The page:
If you have felt a lump in your breast, please see a physician.
Can I Prevent This?
Breast cancer, like all cancers is caused by DNA damage to cells and theoretically, the best way to prevent cancer is to prevent cell damage. However, our modern lifestyle puts us in contact with a vast number of potential carcinogens on a daily basis and if you read the news, then you may have concluded that almost everything is cancerous these days. From second hand cigarette smoke to plastic bottles releasing xeno-oestrogens to free radicals in Suya and aflatoxins in groundnuts and Amala, it seems like there is no escaping these cancer causing substances.
The organic movement in the US, UK and Canada encourages people to shun processed foods and chemicals and return to consuming only natural products. This is even more attainable here in Nigeria as most of our vegetables, poultry and agricultural produce are farm grown, free range and without harmful chemicals.
Eating foods rich in antioxidants is also very helpful as this will prevent oxidative damage to cells and minimise the effect of free radicals in the system.
Eating healthy foods, drinking lots of water and exercising daily can also help keep the immune system healthy.
Finally, stop smoking, maintain a healthy weight, cut down on alcohol consumption, avoid known carcinogens and check your breasts regularly to ensure early detection.
In a Nutshell
There are two types of breast lumps, Non cancerous and cancerous. Majority of lumps found in young women are benign and require no treatment. A hand full of women will have a positive cancer diagnosis and will require some sort of additional treatment including possible mastectomy. Breast cancer is beatable and there a many survivors. The key to survival is early detection and prompt treatment. Please check your breasts today.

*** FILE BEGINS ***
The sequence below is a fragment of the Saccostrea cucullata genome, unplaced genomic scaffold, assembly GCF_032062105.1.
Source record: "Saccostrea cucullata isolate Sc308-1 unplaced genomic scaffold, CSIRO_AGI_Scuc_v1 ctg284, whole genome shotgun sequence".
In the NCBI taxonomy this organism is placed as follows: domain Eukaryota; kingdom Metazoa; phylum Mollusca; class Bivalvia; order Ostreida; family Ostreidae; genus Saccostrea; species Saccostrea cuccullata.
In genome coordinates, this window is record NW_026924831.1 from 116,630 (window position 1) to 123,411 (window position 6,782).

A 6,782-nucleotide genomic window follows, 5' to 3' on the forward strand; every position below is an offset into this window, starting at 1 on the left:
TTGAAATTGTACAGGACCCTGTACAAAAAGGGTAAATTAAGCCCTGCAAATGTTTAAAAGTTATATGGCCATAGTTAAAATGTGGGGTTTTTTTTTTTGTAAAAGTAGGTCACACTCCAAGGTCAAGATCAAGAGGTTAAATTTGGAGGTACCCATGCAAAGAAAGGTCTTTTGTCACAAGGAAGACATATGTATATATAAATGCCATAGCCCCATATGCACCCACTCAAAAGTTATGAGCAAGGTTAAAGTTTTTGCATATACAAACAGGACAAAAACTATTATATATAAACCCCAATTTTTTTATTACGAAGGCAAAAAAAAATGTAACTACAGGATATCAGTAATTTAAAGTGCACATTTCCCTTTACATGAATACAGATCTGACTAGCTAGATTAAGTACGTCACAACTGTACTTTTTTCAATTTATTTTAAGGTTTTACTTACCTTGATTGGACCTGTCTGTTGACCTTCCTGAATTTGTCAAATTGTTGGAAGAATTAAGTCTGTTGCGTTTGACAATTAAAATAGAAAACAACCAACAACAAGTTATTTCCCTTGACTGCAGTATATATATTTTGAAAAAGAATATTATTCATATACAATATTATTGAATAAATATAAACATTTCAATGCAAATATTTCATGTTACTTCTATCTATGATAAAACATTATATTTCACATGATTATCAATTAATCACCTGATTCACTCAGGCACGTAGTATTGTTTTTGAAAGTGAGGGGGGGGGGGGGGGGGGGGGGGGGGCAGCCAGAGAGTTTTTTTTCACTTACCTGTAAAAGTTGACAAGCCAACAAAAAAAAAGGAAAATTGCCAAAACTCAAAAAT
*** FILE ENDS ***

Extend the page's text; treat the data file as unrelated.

Did You Know?
Some women with a positive BRCA gene may opt for a pre-emptive double mastectomy to remove both breasts before they develop cancer and famous Hollywood actress, Angelina Jolie is said to have had the procedure. The breast tissue may be replaced by saline implants.
Disclaimer: This article is written for patient education. It is not intended to diagnose or prescribe treatment and does not replace the advice of your physician. It in no means attempts to cover the full medical scope of this condition. All images are the copyright of their respective owners and are used for illustrative purposes only.
Photo Credit: ©A.D.A.M medical images, All rights reserved | ©Bingeandpurge . All rights reserved.
David Olamide Craig is a Physician, Pastor, Photographer, Poet and Playwright. He graduated Bachelor of Medicine and Bachelor of Surgery from the University of Ibadan and holds a Masters in Occupational Health from the Institute of Occupational and Environmental Medicine, University of Birmingham. He is passionate about healthy living and sustainable energy. When he is not seeing patients, Dr. Craig spends his time stretched out on his favourite couch, reading books, magazines, and blogs. Catch him on www.ijgb.com.ng and follow him on Twitter @RevDrCraig.